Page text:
Wild stat proves Bucks took the latest hot trend way too far

One specific statistic shows where Milwaukee made a grave mistake this past season.
Doc Rivers, Giannis Antetokounmpo
Doc Rivers, Giannis Antetokounmpo / Stacy Revere/GettyImages

After what began as a fantastic regular season, the Milwaukee Bucks stuttered down the stretch of the year and ultimately fell far short of their preseason expectations in 2023-24, losing in the first round of the playoffs to the Indiana Pacers. A championship-worthy campaign quickly turned into another disappointment for Giannis Antetokounmpo and company.

While Giannis was hurt for the entirety of his team's first round playoff series, the team was still well within striking distance and had a chance to come out with the victory. In fact, we can argue that the Bucks should never have even been matched up with the Pacers in the first place, had they simply taken care of business in the second half of the regular season.

As we all know, Milwaukee's season took a sharp turn this past year after a single event came to pass: the firing of Adrian Griffin, and subsequent hiring of Doc Rivers. It was a positively shocking move, seeing as Griffin had led the Bucks to a 30-13 record to that point in the season. But as soon as he was let go, Rivers moved in on January 26 to take his place.

Many were puzzled over and questioned Milwaukee's decision-making in this move, especially given the team's success through nearly three months with Adrian leading the way. Now, looking back, that decision looks even more questionable given one very telling stat: Adrian Griffin's winning percentage as a head coach is the fourth-best in NBA history.

Adrian Griffin has the fourth-best winning percentage in NBA history

It almost sounds like a made up number, but you can check the record books: only three coaches in the history of this league have as good a winning percentage. Griffin is dead even with Billy Cunningham in win percentage, and right behind the likes of Joe Mazzulla, as well as the legendary Pat Riley.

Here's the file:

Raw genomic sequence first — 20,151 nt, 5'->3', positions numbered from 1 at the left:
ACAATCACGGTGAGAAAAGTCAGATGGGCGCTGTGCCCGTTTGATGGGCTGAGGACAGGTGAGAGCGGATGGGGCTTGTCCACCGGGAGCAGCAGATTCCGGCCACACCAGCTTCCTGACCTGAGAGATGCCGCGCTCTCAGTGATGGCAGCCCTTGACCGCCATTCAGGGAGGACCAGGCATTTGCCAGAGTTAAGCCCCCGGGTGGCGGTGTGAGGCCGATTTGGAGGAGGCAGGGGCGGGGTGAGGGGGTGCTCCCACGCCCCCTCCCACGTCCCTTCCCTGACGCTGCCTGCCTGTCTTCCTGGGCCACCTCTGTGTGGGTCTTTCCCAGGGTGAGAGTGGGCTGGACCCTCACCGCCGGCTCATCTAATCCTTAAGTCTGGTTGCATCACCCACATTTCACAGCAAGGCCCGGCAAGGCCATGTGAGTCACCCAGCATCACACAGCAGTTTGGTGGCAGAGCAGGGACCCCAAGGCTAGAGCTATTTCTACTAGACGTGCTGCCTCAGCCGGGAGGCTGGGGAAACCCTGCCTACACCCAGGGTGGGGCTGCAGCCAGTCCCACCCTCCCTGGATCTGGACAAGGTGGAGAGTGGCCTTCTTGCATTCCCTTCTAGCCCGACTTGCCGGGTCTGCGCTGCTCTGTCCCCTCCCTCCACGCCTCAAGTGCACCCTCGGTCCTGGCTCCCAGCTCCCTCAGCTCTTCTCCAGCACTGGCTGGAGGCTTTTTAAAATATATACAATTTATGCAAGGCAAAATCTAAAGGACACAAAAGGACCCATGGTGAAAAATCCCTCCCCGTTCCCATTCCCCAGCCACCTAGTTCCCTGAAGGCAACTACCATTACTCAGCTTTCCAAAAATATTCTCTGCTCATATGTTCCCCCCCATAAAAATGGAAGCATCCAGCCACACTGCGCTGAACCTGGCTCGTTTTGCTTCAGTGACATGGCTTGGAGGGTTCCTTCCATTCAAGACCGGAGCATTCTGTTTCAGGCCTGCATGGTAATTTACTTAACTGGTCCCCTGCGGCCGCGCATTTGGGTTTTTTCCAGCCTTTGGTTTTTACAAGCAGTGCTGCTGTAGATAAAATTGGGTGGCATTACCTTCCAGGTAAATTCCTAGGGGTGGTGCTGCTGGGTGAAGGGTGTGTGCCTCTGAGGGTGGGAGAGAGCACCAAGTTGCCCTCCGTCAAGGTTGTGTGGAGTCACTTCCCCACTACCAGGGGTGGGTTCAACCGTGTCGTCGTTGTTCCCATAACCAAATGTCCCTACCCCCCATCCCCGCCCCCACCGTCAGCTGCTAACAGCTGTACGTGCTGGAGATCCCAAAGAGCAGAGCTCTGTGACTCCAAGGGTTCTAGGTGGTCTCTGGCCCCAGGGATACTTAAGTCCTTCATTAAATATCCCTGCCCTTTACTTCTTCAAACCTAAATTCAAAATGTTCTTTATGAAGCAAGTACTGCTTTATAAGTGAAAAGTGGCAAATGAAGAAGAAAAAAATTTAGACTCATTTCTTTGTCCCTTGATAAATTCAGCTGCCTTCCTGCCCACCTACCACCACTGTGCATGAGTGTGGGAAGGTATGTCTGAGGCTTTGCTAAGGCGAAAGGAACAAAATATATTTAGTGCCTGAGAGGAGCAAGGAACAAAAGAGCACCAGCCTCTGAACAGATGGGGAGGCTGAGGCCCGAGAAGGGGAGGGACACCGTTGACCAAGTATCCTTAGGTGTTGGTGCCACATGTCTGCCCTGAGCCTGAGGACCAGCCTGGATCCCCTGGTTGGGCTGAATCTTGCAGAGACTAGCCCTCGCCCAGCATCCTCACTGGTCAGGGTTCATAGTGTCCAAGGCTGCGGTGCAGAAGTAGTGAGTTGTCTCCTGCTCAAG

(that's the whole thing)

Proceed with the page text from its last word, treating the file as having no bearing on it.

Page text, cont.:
Such a telling number only serves to further highlight how big a mistake the Bucks made in moving on from Griffin so easily. As we would find out, this choice was not something Giannis had a part in, as he explained following the firing. So the brunt of the blame in this case falls directly on the shoulders of Milwaukee's management.

It seems that what the Bucks chose to do was follow a very popular trend in the NBA right now: ousting a coach at the first onset of trouble, thinking that it will fix all their problems. We have seen this happen with many teams around the league, but the latest example is the Suns. Phoenix did away with Frank Vogel after just one season, when it was clear his coaching was not the chief problem.

It is highly concerning that Milwaukee fell into the trap of firing a coach when the main concerns were in all likelihood elsewhere. The fact that Adrian Griffin has held such an outstanding record in his coaching career thus far is incredibly convicting for the Bucks and their process, and something will have to change moving forward.